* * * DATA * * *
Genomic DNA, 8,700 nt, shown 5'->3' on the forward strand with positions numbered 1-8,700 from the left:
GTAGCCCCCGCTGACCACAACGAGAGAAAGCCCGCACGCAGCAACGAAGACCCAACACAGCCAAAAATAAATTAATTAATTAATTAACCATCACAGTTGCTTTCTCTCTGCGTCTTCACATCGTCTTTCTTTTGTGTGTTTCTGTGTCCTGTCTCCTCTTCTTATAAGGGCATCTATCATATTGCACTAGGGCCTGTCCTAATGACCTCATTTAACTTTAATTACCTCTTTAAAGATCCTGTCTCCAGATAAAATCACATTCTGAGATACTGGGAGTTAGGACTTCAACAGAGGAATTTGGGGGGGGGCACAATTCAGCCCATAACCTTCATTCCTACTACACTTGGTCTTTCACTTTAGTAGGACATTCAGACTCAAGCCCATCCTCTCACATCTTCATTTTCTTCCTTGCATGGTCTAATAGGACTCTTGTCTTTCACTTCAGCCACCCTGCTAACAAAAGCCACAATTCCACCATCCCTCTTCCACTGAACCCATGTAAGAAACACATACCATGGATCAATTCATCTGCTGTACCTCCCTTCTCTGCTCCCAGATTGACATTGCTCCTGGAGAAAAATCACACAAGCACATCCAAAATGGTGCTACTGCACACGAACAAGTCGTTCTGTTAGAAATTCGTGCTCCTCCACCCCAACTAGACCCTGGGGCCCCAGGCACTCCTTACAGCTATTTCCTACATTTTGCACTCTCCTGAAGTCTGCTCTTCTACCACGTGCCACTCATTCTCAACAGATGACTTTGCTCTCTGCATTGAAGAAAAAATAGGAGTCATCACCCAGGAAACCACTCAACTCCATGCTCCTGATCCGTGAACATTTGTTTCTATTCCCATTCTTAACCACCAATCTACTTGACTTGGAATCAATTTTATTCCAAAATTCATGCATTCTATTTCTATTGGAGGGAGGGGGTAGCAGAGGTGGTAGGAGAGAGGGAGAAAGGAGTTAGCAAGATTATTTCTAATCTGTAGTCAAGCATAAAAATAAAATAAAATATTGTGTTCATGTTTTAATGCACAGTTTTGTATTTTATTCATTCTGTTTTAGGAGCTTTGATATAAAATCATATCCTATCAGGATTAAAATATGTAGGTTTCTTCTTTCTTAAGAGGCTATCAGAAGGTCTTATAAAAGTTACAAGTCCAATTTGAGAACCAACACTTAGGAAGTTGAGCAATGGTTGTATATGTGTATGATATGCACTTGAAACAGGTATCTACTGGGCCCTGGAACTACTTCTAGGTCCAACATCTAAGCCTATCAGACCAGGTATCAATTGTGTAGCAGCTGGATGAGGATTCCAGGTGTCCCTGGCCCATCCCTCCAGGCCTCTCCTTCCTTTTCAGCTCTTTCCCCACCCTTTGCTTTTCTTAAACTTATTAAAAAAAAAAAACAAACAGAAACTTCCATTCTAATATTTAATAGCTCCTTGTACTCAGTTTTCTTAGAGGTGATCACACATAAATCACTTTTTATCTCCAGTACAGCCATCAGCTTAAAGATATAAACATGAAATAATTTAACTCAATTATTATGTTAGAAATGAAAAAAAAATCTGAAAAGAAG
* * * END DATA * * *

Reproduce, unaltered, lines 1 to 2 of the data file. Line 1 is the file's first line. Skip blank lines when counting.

Genomic DNA, 8,700 nt, shown 5'->3' on the forward strand with positions numbered 1-8,700 from the left:
GTAGCCCCCGCTGACCACAACGAGAGAAAGCCCGCACGCAGCAACGAAGACCCAACACAGCCAAAAATAAATTAATTAATTAATTAACCATCACAGTTGCTTTCTCTCTGCGTCTTCACATCGTCTTTCTTTTGTGTGTTTCTGTGTCCTGTCTCCTCTTCTTATAAGGGCATCTATCATATTGCACTAGGGCCTGTCCTAATGACCTCATTTAACTTTAATTACCTCTTTAAAGATCCTGTCTCCAGATAAAATCACATTCTGAGATACTGGGAGTTAGGACTTCAACAGAGGAATTTGGGGGGGGGCACAATTCAGCCCATAACCTTCATTCCTACTACACTTGGTCTTTCACTTTAGTAGGACATTCAGACTCAAGCCCATCCTCTCACATCTTCATTTTCTTCCTTGCATGGTCTAATAGGACTCTTGTCTTTCACTTCAGCCACCCTGCTAACAAAAGCCACAATTCCACCATCCCTCTTCCACTGAACCCATGTAAGAAACACATACCATGGATCAATTCATCTGCTGTACCTCCCTTCTCTGCTCCCAGATTGACATTGCTCCTGGAGAAAAATCACACAAGCACATCCAAAATGGTGCTACTGCACACGAACAAGTCGTTCTGTTAGAAATTCGTGCTCCTCCACCCCAACTAGACCCTGGGGCCCCAGGCACTCCTTACAGCTATTTCCTACATTTTGCACTCTCCTGAAGTCTGCTCTTCTACCACGTGCCACTCATTCTCAACAGATGACTTTGCTCTCTGCATTGAAGAAAAAATAGGAGTCATCACCCAGGAAACCACTCAACTCCATGCTCCTGATCCGTGAACATTTGTTTCTATTCCCATTCTTAACCACCAATCTACTTGACTTGGAATCAATTTTATTCCAAAATTCATGCATTCTATTTCTATTGGAGGGAGGGGGTAGCAGAGGTGGTAGGAGAGAGGGAGAAAGGAGTTAGCAAGATTATTTCTAATCTGTAGTCAAGCATAAAAATAAAATAAAATATTGTGTTCATGTTTTAATGCACAGTTTTGTATTTTATTCATTCTGTTTTAGGAGCTTTGATATAAAATCATATCCTATCAGGATTAAAATATGTAGGTTTCTTCTTTCTTAAGAGGCTATCAGAAGGTCTTATAAAAGTTACAAGTCCAATTTGAGAACCAACACTTAGGAAGTTGAGCAATGGTTGTATATGTGTATGATATGCACTTGAAACAGGTATCTACTGGGCCCTGGAACTACTTCTAGGTCCAACATCTAAGCCTATCAGACCAGGTATCAATTGTGTAGCAGCTGGATGAGGATTCCAGGTGTCCCTGGCCCATCCCTCCAGGCCTCTCCTTCCTTTTCAGCTCTTTCCCCACCCTTTGCTTTTCTTAAACTTATTAAAAAAAAAAAACAAACAGAAACTTCCATTCTAATATTTAATAGCTCCTTGTACTCAGTTTTCTTAGAGGTGATCACACATAAATCACTTTTTATCTCCAGTACAGCCATCAGCTTAAAGATATAAACATGAAATAATTTAACTCAATTATTATGTTAGAAATGAAAAAAAAATCTGAAAAGAAG